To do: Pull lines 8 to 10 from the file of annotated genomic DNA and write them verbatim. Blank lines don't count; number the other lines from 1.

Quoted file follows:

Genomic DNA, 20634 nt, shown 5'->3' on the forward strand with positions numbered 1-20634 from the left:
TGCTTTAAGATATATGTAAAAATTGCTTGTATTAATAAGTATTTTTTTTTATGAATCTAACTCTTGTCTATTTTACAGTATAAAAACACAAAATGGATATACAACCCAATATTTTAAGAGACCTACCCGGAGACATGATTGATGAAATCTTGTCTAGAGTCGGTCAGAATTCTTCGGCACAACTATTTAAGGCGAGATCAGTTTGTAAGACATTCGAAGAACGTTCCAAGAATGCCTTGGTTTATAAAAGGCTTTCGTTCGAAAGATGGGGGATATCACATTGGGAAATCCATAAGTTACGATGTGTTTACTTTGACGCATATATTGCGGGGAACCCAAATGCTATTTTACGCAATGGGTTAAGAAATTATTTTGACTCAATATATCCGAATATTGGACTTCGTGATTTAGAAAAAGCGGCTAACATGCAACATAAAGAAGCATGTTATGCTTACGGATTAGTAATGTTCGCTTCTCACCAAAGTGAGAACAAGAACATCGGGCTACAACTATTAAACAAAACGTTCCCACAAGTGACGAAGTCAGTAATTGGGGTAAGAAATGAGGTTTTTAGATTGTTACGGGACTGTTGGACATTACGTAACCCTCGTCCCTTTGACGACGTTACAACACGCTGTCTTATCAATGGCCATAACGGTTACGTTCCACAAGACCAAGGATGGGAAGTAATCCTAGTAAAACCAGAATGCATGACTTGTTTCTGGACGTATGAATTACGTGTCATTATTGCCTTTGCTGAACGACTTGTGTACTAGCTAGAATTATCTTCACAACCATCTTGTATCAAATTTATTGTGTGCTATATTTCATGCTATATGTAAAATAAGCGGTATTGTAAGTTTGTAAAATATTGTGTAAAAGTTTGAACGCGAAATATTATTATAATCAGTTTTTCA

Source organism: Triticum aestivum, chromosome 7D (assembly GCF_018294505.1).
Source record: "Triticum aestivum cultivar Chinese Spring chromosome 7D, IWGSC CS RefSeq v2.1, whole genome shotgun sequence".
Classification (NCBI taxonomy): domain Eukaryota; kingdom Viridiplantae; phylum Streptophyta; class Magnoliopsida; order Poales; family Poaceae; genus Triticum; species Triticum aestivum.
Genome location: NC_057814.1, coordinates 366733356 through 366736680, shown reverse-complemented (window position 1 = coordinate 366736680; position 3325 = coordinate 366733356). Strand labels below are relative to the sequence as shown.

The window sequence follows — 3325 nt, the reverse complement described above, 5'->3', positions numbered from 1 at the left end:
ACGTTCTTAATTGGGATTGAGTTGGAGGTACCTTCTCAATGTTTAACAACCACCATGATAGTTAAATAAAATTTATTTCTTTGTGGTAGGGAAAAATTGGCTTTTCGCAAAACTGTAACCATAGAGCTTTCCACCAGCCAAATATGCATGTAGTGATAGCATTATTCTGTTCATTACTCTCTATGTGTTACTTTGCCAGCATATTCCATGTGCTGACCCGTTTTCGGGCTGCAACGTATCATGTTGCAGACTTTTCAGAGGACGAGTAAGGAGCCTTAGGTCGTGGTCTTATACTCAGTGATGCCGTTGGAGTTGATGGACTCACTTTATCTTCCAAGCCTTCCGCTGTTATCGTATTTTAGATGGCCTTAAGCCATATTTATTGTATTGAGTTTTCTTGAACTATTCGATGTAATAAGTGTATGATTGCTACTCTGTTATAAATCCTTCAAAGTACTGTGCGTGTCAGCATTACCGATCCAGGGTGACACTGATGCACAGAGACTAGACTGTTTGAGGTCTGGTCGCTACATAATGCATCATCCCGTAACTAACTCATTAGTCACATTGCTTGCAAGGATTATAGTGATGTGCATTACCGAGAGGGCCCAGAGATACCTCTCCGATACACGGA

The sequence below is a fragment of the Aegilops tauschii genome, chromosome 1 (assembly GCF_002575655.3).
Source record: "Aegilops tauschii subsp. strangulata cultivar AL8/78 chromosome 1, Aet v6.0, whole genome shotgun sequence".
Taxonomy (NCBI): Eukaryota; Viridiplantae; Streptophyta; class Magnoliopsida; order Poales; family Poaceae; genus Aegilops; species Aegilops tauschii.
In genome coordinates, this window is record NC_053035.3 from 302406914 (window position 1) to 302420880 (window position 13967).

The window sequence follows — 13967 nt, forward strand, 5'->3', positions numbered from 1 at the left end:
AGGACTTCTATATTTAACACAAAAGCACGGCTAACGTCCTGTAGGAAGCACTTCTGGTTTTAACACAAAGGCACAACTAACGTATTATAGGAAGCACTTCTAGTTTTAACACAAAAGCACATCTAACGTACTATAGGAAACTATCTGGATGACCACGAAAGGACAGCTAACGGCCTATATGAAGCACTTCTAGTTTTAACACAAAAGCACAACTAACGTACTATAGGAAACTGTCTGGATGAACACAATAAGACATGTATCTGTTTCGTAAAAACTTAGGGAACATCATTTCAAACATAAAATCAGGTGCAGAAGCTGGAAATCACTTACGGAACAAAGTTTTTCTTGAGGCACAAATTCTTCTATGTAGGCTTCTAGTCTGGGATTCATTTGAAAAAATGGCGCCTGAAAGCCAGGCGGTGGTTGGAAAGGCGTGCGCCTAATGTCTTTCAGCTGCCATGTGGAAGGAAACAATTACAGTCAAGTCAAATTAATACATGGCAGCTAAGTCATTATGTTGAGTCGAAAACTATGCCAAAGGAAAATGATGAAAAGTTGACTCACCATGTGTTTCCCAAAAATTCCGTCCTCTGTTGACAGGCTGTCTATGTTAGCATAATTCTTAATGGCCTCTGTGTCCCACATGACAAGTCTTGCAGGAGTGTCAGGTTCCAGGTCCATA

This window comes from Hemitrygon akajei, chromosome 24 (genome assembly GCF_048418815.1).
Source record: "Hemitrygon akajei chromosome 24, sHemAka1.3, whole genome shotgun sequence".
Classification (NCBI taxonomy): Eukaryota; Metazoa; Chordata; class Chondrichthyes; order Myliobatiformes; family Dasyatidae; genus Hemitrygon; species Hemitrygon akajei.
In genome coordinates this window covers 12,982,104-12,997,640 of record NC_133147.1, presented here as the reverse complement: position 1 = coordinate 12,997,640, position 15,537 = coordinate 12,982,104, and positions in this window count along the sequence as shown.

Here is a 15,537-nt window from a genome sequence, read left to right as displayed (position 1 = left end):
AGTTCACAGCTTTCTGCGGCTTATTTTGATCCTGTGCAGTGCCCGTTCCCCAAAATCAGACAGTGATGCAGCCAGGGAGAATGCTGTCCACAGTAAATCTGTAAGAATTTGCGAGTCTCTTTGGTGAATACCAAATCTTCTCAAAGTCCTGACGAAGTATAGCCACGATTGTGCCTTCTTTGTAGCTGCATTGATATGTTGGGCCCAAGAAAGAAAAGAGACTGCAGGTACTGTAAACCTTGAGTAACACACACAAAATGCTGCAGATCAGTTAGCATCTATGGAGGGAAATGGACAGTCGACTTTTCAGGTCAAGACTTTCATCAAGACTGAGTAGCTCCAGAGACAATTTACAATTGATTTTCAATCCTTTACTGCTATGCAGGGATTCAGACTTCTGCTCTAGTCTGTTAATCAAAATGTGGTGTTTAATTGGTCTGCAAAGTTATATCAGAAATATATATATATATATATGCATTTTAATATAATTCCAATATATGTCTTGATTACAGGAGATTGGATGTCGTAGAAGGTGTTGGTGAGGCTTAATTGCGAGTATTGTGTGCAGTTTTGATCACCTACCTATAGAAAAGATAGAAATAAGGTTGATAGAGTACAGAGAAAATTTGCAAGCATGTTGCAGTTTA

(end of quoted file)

ACGTTCTTAATTGGGATTGAGTTGGAGGTACCTTCTCAATGTTTAACAACCACCATGATAGTTAAATAAAATTTATTTCTTTGTGGTAGGGAAAAATTGGCTTTTCGCAAAACTGTAACCATAGAGCTTTCCACCAGCCAAATATGCATGTAGTGATAGCATTATTCTGTTCATTACTCTCTATGTGTTACTTTGCCAGCATATTCCATGTGCTGACCCGTTTTCGGGCTGCAACGTATCATGTTGCAGACTTTTCAGAGGACGAGTAAGGAGCCTTAGGTCGTGGTCTTATACTCAGTGATGCCGTTGGAGTTGATGGACTCACTTTATCTTCCAAGCCTTCCGCTGTTATCGTATTTTAGATGGCCTTAAGCCATATTTATTGTATTGAGTTTTCTTGAACTATTCGATGTAATAAGTGTATGATTGCTACTCTGTTATAAATCCTTCAAAGTACTGTGCGTGTCAGCATTACCGATCCAGGGTGACACTGATGCACAGAGACTAGACTGTTTGAGGTCTGGTCGCTACATAATGCATCATCCCGTAACTAACTCATTAGTCACATTGCTTGCAAGGATTATAGTGATGTGCATTACCGAGAGGGCCCAGAGATACCTCTCCGATACACGGA

The sequence below is a fragment of the Aegilops tauschii genome, chromosome 1 (assembly GCF_002575655.3).
Source record: "Aegilops tauschii subsp. strangulata cultivar AL8/78 chromosome 1, Aet v6.0, whole genome shotgun sequence".